Manager
Joined: 25 Sep 2015
Posts: 104
Location: United States
GMAT 1: 700 Q48 V37
GPA: 3.26
Re: In countries where healthcare is universal and provided free of charge  [#permalink]

### Show Tags

07 Mar 2016, 22:27
Vyshak wrote:
In countries where healthcare is universal and provided free of charge by the government, visits per capita to the doctor are twice as frequent as they are in countries where healthcare is paid at least partly out-of-pocket by the consumer. Presently, governments do not have a reliable way of determining whether the symptoms for which these patients were treated for would have otherwise subsided without medical attention. However, this information does not warrant the conclusion by some universal healthcare critics that in the countries with a higher frequency of doctor visits, about half of them are unnecessary. Alternatively, in those countries where healthcare is not free, consumers often forego visits to the doctor except in cases of severe symptoms.

In the argument above, the two boldfaced portions play which of the following roles?

A. The first is a premise that the argument disputes; the second is a conclusion that has been based on that premise.

B. The first is a premise, of which the implications are in dispute in the argument; the second is a claim presented in order to argue against deriving certain implications from that premise.

C. The first is a finding, the accuracy of which is evaluated in the argument; the second is evidence presented to establish the accuracy of the finding

D. The first is a premise that has been used to support a conclusion that the argument accepts; the second is that conclusion.

E. The first is a conclusion that rests upon further evidence within the argument; the second supports that conclusion.

In countries where healthcare is universal and provided free of charge by the government, visits per capita to the doctor are twice as frequent as they are in countries where healthcare is paid at least partly out-of-pocket by the consumer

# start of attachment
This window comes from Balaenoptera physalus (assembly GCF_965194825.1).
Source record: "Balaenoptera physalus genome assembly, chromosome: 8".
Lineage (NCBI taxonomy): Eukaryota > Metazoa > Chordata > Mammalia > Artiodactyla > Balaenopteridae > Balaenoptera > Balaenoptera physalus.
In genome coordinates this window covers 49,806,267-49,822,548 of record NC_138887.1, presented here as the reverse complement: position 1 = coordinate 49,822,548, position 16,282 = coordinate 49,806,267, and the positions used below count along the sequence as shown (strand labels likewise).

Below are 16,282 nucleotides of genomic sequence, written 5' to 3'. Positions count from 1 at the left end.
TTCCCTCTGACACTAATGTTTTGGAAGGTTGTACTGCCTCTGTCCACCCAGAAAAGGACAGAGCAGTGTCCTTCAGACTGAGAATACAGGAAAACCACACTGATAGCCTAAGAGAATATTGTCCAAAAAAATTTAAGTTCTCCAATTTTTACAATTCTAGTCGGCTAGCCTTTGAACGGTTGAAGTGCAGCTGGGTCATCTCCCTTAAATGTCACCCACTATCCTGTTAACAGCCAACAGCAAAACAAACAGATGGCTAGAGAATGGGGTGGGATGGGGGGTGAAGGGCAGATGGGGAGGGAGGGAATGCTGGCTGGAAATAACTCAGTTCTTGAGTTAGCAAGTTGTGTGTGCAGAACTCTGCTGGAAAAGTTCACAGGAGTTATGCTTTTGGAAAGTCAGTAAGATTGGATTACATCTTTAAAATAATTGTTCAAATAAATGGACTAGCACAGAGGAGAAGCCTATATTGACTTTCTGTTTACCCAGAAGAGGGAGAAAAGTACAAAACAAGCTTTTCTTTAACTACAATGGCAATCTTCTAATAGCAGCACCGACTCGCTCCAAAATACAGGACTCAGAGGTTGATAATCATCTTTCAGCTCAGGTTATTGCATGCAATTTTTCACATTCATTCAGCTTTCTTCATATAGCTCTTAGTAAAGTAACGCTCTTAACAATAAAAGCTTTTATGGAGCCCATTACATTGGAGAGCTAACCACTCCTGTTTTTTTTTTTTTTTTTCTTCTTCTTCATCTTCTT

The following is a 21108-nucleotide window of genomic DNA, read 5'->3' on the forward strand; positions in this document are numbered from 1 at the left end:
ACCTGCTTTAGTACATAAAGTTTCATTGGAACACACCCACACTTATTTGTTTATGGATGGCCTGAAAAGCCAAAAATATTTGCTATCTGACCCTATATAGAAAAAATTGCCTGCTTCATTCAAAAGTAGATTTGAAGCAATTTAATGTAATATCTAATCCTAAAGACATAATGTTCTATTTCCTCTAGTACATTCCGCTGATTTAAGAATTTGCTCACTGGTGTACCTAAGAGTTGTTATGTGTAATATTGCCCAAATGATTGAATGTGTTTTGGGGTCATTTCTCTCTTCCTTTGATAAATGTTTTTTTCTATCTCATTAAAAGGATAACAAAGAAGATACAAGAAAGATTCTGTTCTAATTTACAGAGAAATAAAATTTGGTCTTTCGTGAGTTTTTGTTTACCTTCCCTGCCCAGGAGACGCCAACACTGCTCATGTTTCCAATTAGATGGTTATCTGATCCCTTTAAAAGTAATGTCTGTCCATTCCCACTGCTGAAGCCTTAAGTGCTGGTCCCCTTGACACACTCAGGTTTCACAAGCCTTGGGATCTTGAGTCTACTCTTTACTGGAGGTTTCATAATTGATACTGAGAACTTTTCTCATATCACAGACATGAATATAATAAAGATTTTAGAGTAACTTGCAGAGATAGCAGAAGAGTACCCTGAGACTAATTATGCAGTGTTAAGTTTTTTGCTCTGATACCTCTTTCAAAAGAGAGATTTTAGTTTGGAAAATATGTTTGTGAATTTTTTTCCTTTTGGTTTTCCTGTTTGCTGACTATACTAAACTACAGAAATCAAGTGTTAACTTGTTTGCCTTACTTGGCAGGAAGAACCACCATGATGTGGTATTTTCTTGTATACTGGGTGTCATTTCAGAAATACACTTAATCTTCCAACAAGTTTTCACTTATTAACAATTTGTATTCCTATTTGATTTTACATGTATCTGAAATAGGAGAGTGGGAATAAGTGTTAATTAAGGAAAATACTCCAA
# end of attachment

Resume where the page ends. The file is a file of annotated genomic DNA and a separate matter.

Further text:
Alternatively, in those countries where healthcare is not free, consumers often forego visits to the doctor except in cases of severe symptoms.

A and D out - since Second part is not a conclusion.
E out - First part is not conclusion
C - links both the premises, which is not the correct.
B - correct.
Intern
Joined: 11 Oct 2015
Posts: 11
Re: In countries where healthcare is universal and provided free of charge  [#permalink]

### Show Tags

29 Dec 2016, 14:53
rachitshah wrote:
Vyshak wrote:
In countries where healthcare is universal and provided free of charge by the government, visits per capita to the doctor are twice as frequent as they are in countries where healthcare is paid at least partly out-of-pocket by the consumer. Presently, governments do not have a reliable way of determining whether the symptoms for which these patients were treated for would have otherwise subsided without medical attention. However, this information does not warrant the conclusion by some universal healthcare critics that in the countries with a higher frequency of doctor visits, about half of them are unnecessary. Alternatively, in those countries where healthcare is not free, consumers often forego visits to the doctor except in cases of severe symptoms.

In the argument above, the two boldfaced portions play which of the following roles?

A. The first is a premise that the argument disputes; the second is a conclusion that has been based on that premise.